Cataracts occur when the lens of the eye becomes clouded, affecting the clarity of vision. Almost 50% of the cases of blindness worldwide are due to cataracts. Early detection means doctors can take adequate measures to prevent or slow the progression of the condition.
The cloudy film that develops over the lens as cataracts progress causes a gradual blurring of one's vision. In the early stages, the impediment to eyesight is too slight to be noticeable, but over time vision becomes increasingly unclear. Some describe this symptom as looking through fogged glass. Eyeglasses cannot correct blurred eyesight from cataracts.
People with cataracts often have difficulty seeing in low light; streetlamps and car lights can appear to have halos and glare can increase light sensitivity. This combined with an inability to see distances clearly can impact an individual's ability to drive and carry out other day-to-day activities.
During the early stages of cataract development, the eyes become increasingly sensitive to light, particularly those that are harsh and bright. Glare can interrupt one's ability not only to drive but also watch movies in theatres and other activities.
The presence of the cloudy film on the lens sometimes causes diffraction of light that enters the eye. This action causes glowing halos, often in different colors, to appear when viewing sources of light. People with cataracts might begin dimming bright lights, including computer screens, and avoiding spaces with intense lights, though this is not always under their control.
In more advanced stages of the condition, clumps of protein that form the cloudy film on the lens may turn yellow or brown. The light entering the eye is thus perceived differently, with a slightly altered hue. In rare cases, people lose the ability to differentiate between colors. Corrective surgery can correct this and a number of other cataract symptoms.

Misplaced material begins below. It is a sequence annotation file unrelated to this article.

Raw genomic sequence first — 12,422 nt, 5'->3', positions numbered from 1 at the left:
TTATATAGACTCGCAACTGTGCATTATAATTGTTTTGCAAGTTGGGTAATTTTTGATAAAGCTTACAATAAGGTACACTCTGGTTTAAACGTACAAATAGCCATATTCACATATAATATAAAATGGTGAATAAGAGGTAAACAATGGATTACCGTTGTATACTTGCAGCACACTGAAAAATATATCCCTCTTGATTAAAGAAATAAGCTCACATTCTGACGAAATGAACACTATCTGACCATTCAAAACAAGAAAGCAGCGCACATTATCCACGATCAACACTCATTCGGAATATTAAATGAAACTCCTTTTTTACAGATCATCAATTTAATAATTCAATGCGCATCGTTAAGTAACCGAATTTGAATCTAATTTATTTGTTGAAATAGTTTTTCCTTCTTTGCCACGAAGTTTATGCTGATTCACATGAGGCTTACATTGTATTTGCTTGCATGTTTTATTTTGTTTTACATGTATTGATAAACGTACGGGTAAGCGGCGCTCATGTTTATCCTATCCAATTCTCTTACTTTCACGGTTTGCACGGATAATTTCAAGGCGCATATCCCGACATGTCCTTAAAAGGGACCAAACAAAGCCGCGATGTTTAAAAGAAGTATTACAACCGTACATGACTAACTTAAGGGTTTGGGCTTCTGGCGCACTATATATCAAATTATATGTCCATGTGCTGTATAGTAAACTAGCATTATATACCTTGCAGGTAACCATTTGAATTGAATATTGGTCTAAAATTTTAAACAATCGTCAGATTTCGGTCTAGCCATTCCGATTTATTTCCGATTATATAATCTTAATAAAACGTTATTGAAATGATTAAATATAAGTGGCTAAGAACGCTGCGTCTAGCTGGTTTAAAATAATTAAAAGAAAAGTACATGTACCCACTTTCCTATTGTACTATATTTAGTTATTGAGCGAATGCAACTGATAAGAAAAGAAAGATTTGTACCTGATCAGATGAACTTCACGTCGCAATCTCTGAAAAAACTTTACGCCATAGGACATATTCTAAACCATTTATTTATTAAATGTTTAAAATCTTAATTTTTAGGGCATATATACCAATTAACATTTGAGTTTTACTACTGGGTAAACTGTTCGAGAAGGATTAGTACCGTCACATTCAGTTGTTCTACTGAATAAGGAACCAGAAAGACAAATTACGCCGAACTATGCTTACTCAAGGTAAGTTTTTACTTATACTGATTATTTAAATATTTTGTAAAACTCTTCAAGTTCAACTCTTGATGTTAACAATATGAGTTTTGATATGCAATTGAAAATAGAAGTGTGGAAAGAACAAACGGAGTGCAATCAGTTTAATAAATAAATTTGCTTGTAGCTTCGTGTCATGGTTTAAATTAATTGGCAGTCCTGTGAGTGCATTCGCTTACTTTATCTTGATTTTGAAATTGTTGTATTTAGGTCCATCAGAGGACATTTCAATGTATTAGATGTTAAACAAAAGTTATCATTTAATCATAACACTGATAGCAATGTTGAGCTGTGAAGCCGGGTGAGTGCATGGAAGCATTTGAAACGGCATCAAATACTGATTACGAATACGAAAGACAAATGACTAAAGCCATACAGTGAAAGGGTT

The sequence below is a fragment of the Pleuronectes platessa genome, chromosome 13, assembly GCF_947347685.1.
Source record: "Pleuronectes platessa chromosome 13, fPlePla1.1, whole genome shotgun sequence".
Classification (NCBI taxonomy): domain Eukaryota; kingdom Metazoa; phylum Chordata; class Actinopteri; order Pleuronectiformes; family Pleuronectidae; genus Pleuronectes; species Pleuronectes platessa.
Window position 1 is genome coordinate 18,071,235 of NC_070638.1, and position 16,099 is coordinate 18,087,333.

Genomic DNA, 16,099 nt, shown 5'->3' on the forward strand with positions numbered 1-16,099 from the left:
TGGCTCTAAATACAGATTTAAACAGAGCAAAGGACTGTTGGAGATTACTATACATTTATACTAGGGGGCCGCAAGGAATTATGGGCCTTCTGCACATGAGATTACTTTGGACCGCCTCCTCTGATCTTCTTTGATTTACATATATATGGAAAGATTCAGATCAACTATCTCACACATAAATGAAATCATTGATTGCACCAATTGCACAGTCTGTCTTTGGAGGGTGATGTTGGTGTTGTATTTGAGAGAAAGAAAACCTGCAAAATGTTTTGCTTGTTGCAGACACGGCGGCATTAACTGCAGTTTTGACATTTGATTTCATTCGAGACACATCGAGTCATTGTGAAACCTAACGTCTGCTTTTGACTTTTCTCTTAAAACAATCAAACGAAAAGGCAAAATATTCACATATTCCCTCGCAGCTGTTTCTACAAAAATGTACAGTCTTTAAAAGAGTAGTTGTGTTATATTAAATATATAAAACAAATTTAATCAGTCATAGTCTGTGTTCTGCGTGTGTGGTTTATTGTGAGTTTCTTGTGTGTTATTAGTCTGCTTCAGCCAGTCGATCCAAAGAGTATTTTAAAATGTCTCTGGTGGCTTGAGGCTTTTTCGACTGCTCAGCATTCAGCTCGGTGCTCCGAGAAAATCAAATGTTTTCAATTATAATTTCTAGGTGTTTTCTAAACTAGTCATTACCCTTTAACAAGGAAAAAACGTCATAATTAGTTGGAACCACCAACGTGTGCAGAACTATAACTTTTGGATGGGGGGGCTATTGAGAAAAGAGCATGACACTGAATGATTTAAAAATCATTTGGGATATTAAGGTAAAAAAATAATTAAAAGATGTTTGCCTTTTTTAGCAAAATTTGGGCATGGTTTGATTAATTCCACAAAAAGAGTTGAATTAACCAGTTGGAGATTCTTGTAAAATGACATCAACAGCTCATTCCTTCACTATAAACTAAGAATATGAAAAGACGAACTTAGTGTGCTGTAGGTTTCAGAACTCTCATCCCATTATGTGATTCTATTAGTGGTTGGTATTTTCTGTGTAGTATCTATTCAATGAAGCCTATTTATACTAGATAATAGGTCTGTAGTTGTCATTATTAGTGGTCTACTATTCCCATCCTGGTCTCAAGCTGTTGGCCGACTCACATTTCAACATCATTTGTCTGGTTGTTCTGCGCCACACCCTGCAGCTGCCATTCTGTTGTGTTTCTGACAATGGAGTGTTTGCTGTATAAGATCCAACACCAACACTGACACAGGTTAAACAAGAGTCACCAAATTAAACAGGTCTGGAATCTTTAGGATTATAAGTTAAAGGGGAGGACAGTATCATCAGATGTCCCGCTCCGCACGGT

A common symptom is double vision in one eye, or diplopia, again caused by diffraction, which scatters light and creates a duplicate of the object at which one is looking. A particular type of cataracts causes this symptom. Though many conditions can lead to double vision, only a few affect just one eye.
Nuclear cataract is a type that tends to reduce distance vision but makes it easier to see objects close at hand. If this symptom occurs in a person who does not yet know they have cataracts, they may mistakenly think their vision is improving, but the improvement will not last.
People with cataracts may find it difficult to see the nuances of images, such as contours in objects and features on faces, such as determining the expression of a person any distance away. This lack of detail can make it difficult to watch television, tell time, and even distinguish between food on a plate.
Though bright lights can cause problems for people with cataracts, it is also common for individuals with the condition to require better lighting for activities that once did not require so much illumination. People may require additional lighting in a room, even when natural light is already present.
People with cataracts may need to upgrade their eyeglasses to higher prescriptions repeatedly. In fact, quickly deteriorating eyesight could be a warning sign that prompts a patient or doctor to seek a cataract diagnosis.
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